Dog-Eat-Dog…or Something More Meaningful?

Leigh and I both grew up having dogs around the house. Some of our fondest memories as children come from our four-legged friends. My personal favorite was Beau, a chocolate-colored Chesapeake Bay Retriever, a 120-pound teddy bear who loved to swim. Because of our daughter Molly’s allergies, we are not able to own a dog right now, and that’s been hard for us. We miss the companionship and joy a dog brings to our lives.

I recently read an article in a ministry magazine called “The Puppy Principle.” The author, Stan Toler, talked about the importance of putting people first, and he said in this area we could learn a lot from puppies. As we move into a sermon series on evangelism, I thought these principles were good advice for any of us who are called to reach out to others.

1. Puppies care about your presence, not about your past. Puppies don’t care where you’ve been, what you’ve been doing, or whether you are on time or late. They are simply glad to see you. They are forgiving by nature. Churches should be grace-filled places where a person’s past does not influence their ability to experience God in the present. We are called to offer people a second chance.

2. Puppies are terrible at hiding their intentions. Puppies are incapable of faking their emotions. Their sloppy kisses, jump-up greetings and furious tail-wagging are completely genuine. People can see through us when we are artificial and will often avoid having to deal with us. But if we are genuine, honest and consistent, we communicate to others that they are important enough to us that we want to be fully present with them.

3. Puppies aren’t concerned with pedigrees. I have yet to hear of a puppy asking for an ID before greeting their owner. Puppies don’t care about credentials; they only want to know they are loved. We can’t put so much stock in a person’s pedigree that we miss the human being standing right in front of us. Just because a person has a lot of letters after their name doesn’t make them any more or less worthy of our attention.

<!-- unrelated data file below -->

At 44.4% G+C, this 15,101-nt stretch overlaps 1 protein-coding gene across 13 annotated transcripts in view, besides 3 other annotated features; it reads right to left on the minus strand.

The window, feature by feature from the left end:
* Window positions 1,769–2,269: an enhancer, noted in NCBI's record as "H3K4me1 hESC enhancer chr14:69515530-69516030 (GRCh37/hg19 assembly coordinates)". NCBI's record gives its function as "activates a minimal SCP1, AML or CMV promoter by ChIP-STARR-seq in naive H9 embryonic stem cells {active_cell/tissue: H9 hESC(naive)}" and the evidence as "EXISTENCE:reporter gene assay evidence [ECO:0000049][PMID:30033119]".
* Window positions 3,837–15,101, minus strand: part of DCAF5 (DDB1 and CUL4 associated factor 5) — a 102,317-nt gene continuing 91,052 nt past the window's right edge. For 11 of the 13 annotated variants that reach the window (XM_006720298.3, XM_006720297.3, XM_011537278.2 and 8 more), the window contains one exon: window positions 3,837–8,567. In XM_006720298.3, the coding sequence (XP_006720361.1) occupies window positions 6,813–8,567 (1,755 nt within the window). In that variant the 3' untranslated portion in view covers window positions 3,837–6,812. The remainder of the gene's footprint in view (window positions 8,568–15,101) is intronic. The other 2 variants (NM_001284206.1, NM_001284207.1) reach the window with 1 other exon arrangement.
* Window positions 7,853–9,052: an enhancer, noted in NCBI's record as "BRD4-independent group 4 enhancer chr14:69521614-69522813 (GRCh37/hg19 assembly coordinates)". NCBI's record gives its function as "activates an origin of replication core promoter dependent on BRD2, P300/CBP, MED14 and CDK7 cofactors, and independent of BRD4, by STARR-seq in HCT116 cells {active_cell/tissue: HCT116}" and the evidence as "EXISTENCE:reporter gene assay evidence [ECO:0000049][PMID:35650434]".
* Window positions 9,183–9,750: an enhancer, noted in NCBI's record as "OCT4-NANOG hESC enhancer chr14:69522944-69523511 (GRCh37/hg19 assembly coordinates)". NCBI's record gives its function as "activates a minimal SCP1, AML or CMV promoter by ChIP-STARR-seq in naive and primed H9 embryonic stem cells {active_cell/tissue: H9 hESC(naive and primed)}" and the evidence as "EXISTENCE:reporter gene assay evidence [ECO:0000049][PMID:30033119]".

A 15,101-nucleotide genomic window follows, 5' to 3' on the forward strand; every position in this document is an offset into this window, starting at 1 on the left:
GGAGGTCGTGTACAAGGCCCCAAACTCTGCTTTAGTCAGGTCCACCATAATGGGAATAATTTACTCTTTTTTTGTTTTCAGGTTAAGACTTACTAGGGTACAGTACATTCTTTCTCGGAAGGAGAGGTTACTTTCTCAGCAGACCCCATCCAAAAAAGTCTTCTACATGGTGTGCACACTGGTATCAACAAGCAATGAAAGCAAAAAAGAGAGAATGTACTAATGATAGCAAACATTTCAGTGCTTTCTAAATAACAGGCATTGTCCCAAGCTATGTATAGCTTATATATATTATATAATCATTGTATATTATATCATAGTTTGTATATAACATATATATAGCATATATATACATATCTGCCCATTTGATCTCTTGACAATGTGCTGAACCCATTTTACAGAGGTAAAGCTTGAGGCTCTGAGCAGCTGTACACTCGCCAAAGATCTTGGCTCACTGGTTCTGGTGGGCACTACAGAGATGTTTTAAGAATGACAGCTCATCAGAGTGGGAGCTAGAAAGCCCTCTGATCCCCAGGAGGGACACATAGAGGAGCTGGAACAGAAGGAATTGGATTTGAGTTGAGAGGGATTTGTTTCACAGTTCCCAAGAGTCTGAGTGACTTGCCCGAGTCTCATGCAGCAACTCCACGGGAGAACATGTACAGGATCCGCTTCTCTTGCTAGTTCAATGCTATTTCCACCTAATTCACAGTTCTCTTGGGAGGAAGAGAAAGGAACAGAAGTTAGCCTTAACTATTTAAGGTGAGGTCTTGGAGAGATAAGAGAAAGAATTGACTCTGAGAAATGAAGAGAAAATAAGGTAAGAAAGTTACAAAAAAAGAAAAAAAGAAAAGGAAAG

4.Puppies are loyal by nature. Puppies are not fickle in their allegiances. Their loyalty is a part of their DNA. Even when owners mess up, puppies are still there. We are called to be loyal to the people around us, even when they are not at their best. Peter denied knowing Jesus three times, and yet Jesus stood behind him as Peter grew in his faith. God never gives up on us, so we should do our best to stay loyal to others.

5. Puppies are enthusiastic. I dare you to not smile when you see a puppy. Is it humanly possible? Puppies exude joy wherever they go. We are filled with the joy of God’s love to the point where it should overflow from us to others. We have something in Jesus Christ that is absolutely contagious and we are called to let it infect the world. How can we not be excited when we think about all God has done for us?

Those are the Puppy Principles. Even if we can’t follow them all of the time, how would our lives be different if we were more like puppies? More importantly, how could we change the lives of those around us? If a puppy can do it, why can’t we?


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